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Sainsbury's sales rise on own-brand boost - Kantar
LONDON (Reuters) - J Sainsbury (SBRY.L), Britain's third-biggest supermarket group, has lifted its market share, helped by investment in its cheaper own-brand products, industry data showed on Tuesday.
Market researcher Kantar Worldpanel said Sainsbury's sales rose 6.4 percent in the 12 weeks to October 28, increasing its share of the UK grocery market to 16.8 percent from 16.4 percent a year ago, as the group also continued to benefit from its sponsorship of the summer's Paralympic Games.
Britain's No. 4 grocer Wm Morrison Supermarkets (MRW.L) saw sales slip 0.4 percent in the period, pushing its market share down to 11.5 percent from 12.0 percent a year ago.
"Morrison's performance this month will cause concern. Recent announcements about the development of online and convenience, which are the two fastest growing grocery channels, will no doubt be given added urgency as these channels continue to deliver growth for competitors," said Edward Garner, director at Kantar Worldpanel.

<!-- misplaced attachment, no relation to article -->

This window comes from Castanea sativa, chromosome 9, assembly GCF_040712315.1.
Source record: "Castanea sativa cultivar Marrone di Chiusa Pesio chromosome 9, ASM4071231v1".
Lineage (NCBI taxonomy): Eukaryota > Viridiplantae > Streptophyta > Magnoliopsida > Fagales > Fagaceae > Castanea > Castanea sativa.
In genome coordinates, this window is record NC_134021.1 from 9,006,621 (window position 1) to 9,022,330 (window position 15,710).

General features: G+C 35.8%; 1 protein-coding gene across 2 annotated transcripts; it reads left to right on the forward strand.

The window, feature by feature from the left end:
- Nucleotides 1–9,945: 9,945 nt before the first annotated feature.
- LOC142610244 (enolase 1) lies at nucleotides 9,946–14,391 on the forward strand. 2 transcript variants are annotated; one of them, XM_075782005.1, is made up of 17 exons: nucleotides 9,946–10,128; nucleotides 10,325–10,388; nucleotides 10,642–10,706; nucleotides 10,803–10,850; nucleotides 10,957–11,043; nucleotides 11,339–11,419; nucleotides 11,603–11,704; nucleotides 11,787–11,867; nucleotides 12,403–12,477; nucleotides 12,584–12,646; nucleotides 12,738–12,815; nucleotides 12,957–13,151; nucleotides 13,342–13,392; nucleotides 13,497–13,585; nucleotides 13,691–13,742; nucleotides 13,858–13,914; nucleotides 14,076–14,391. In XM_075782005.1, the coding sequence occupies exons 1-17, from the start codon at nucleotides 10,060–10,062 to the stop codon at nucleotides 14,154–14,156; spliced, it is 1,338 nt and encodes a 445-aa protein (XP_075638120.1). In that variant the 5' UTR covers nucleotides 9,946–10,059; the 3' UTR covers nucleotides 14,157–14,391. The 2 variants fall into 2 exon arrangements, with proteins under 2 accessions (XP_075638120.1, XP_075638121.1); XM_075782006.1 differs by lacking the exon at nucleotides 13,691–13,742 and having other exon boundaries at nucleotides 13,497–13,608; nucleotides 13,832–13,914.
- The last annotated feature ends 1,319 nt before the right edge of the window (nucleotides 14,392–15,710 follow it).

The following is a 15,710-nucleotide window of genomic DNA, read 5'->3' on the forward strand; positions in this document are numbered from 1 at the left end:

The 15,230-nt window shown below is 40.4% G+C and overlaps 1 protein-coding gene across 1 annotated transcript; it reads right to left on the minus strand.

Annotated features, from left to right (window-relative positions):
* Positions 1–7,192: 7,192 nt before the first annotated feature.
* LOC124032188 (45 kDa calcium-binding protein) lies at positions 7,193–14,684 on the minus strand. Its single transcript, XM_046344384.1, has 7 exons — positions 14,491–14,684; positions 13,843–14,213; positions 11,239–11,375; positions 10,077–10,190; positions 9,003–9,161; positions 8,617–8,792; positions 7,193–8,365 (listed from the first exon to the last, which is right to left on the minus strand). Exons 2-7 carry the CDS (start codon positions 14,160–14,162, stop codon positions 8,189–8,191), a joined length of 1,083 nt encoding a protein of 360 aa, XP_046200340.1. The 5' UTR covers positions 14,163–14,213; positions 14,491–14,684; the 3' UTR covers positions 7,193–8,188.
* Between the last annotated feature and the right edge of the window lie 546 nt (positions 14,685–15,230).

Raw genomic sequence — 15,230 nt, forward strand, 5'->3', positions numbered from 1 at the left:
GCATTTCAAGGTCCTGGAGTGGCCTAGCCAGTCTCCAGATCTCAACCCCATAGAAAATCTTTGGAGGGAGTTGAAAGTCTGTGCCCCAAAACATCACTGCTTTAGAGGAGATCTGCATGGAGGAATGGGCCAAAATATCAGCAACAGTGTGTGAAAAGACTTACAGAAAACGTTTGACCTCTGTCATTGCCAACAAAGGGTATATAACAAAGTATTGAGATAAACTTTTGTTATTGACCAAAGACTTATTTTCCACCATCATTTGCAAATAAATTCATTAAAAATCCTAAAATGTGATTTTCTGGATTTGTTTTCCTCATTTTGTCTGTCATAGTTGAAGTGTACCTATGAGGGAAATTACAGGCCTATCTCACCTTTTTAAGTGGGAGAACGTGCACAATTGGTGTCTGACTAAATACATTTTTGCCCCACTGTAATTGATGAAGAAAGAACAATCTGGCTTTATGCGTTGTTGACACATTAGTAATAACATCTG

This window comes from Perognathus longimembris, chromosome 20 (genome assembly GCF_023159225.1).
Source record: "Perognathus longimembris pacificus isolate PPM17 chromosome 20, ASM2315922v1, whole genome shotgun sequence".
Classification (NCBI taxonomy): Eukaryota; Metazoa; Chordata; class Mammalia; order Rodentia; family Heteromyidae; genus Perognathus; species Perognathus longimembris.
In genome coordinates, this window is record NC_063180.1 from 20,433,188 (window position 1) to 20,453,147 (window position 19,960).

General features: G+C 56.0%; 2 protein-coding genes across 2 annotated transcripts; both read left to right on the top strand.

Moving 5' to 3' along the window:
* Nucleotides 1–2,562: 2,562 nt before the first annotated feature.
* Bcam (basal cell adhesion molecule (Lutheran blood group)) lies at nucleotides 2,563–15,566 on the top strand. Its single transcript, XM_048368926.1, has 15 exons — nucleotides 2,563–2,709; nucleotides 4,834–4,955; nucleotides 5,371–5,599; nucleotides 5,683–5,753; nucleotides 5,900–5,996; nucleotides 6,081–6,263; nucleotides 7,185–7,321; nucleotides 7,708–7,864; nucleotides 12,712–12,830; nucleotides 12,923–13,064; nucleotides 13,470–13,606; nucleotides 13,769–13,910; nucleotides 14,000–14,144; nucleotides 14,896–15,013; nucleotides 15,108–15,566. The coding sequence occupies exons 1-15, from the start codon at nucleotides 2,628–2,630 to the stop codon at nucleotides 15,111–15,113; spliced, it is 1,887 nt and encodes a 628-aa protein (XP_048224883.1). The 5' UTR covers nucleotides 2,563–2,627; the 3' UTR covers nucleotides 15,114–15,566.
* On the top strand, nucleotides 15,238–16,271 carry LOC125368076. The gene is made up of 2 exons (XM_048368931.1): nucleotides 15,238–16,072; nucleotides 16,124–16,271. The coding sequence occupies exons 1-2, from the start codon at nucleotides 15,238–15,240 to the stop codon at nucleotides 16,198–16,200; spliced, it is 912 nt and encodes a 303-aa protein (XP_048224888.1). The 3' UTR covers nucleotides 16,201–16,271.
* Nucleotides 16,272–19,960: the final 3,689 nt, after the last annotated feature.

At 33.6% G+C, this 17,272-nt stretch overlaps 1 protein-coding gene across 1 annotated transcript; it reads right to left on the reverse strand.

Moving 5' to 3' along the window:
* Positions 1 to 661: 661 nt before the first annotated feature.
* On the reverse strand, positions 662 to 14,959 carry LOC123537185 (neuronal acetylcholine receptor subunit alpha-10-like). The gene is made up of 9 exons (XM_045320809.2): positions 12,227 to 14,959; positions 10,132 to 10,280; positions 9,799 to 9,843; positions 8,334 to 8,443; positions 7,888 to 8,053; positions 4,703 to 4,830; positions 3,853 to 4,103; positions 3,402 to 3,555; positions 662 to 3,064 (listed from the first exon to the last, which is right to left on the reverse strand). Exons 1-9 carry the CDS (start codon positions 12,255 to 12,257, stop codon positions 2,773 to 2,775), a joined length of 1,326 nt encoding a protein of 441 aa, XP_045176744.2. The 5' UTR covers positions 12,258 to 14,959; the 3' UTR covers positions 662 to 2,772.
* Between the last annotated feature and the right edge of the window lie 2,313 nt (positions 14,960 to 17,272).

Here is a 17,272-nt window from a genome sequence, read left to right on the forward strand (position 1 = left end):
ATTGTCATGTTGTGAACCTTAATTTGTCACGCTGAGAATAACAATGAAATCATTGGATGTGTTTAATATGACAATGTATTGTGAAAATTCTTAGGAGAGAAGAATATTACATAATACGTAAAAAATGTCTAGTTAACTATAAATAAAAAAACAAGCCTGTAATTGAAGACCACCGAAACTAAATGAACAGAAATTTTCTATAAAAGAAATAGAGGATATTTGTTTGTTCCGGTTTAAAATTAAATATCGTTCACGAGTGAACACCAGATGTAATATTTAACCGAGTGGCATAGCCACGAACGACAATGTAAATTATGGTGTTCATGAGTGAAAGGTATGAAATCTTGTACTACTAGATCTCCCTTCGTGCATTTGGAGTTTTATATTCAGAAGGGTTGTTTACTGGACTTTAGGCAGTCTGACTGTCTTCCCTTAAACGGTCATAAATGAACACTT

In September, Morrison said it would ease back on its investment drive, reducing its new space target for the 2012-13 year due to expectations that high fuel prices and government austerity measures were likely to weigh on consumer spending well into next year.
Kantar said market leader Tesco (TSCO.L) achieved sales growth of 2.1 percent over the 12 weeks, with its share falling 0.5 percentage points to 30.5 percent.
Britain's second-largest supermarket group Asda, part of Wal-Mart Stores Inc (WMT.N), saw its market share edge down 0.1 percentage point to 17.5 percent.
Privately-owned German discount retailer, Aldi, saw sales rise 29.0 percent in the period, pushing its market share up to 3 percent.
The data comes on the day a separate industry survey showed British retail sales slowed sharply in October as shoppers limited spending to essentials, dampening hopes that consumers will drive the economic recovery.
Following is a summary of Kantar's market share figures in percent:
(Reporting by Neil Maidment; Editing by Mark Potter)
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